Lawful immigrants and working in the U.S.

America’s lawful immigrant population is made up of three main types of individuals:

  • Foreign-born individuals who have become naturalized U.S. citizens.
  • People who have green cards, and thus are lawful permanent residents of the United States.
  • Individuals who are in the U.S. on a temporary visa.

Of the estimated 33.8 million lawful immigrants who were in America in 2015, over half fell into the naturalized citizen category. Green card holders made up the next largest portion, while temporary visa holders made up the smallest portion.

One thing statistics on lawful immigrants in the U.S. point to is there being a great number of working age adults in this group. Of lawful immigrants in the U.S. in 2014, an estimated 76 percent were within the 18 to 64 age group. This is good deal higher than the percentage among U.S. born individuals, which was 60 percent. Given that many lawful immigrants to the U.S. are of working age, employment-related issues are ones that can matter a great deal for this group.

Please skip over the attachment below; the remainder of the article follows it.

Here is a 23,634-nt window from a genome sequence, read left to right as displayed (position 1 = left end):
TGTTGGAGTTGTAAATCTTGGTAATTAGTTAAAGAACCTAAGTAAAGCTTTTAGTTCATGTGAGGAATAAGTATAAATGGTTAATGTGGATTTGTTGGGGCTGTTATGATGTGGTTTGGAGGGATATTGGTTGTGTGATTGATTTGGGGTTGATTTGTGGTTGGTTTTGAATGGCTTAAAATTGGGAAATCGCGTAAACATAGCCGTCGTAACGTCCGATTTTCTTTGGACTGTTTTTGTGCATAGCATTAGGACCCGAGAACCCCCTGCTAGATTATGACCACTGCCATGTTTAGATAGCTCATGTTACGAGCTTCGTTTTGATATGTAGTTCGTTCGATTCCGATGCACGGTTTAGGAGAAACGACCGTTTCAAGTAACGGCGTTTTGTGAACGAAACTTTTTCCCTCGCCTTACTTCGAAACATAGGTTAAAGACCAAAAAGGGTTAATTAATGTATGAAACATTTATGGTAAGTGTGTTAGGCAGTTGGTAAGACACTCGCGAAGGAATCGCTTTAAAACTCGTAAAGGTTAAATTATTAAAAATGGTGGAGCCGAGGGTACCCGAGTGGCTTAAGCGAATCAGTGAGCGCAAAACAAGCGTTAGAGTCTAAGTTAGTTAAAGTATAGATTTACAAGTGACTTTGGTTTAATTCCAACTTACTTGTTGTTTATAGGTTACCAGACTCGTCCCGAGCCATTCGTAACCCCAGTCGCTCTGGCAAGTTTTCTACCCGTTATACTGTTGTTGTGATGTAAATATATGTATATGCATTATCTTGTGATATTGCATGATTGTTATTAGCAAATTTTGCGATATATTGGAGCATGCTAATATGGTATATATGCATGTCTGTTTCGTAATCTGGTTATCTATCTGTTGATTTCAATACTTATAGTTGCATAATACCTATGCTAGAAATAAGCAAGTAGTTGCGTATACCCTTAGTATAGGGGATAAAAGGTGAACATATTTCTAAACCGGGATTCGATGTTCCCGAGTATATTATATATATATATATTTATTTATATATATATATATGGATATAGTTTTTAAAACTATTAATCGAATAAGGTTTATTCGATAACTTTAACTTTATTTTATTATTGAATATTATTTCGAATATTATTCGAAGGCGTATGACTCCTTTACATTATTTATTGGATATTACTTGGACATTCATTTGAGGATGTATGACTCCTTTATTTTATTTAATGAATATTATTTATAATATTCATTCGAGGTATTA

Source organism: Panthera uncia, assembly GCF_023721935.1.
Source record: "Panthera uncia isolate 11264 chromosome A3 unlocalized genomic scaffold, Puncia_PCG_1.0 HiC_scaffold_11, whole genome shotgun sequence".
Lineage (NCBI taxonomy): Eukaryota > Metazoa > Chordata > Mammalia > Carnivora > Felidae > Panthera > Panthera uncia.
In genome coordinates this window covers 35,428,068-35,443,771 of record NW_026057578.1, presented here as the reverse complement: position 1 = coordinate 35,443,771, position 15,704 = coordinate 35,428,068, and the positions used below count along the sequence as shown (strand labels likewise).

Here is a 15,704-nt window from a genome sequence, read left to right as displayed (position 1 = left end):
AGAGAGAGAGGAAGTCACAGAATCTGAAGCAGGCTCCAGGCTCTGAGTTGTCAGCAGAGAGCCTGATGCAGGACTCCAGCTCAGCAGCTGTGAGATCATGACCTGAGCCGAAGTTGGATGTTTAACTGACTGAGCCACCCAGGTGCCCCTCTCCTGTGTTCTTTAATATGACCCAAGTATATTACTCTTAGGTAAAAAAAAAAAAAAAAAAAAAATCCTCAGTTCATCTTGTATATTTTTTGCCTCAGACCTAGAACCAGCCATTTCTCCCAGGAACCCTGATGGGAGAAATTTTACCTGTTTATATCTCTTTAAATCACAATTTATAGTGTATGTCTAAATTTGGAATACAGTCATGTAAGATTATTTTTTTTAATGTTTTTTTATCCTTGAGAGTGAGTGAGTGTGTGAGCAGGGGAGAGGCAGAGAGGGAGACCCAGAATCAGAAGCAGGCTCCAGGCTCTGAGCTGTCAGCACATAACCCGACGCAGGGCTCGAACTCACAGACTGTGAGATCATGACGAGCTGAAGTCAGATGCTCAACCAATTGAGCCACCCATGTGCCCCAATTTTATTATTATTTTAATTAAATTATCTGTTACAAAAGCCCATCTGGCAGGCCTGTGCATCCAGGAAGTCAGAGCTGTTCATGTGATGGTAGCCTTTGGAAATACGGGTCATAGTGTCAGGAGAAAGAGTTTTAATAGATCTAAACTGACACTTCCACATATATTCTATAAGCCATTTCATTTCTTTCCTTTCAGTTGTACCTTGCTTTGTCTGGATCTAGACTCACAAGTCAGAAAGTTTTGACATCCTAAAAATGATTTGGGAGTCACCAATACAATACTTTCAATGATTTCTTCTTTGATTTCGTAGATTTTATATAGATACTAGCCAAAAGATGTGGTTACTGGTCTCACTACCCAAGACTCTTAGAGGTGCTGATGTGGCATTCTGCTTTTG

What sort of issues related to working in the U.S. are present for a lawful immigrant depends on which of the three above-mentioned categories of immigrants they are in.

As U.S. citizens, individuals who have successfully gone through the naturalization process are fully authorized to work in the United States. Also, green card holders have authorization to work in America.

The situation is different, however, for individuals in the U.S. on a temporary visa. Not all temporary visa holders are allowed to work in America. Rather, whether they are allowed to work depends on what particular visa they are in the United States on.

Skilled immigration law attorneys can advise individuals seeking a particular type of immigration status in the U.S. on what impacts having this status would have. This includes what impacts it would have regarding their ability to work in the United States.

Source: Pew Research Center, “5 key facts about U.S. lawful immigrants,” D’Vera Cohn, Aug. 3, 2017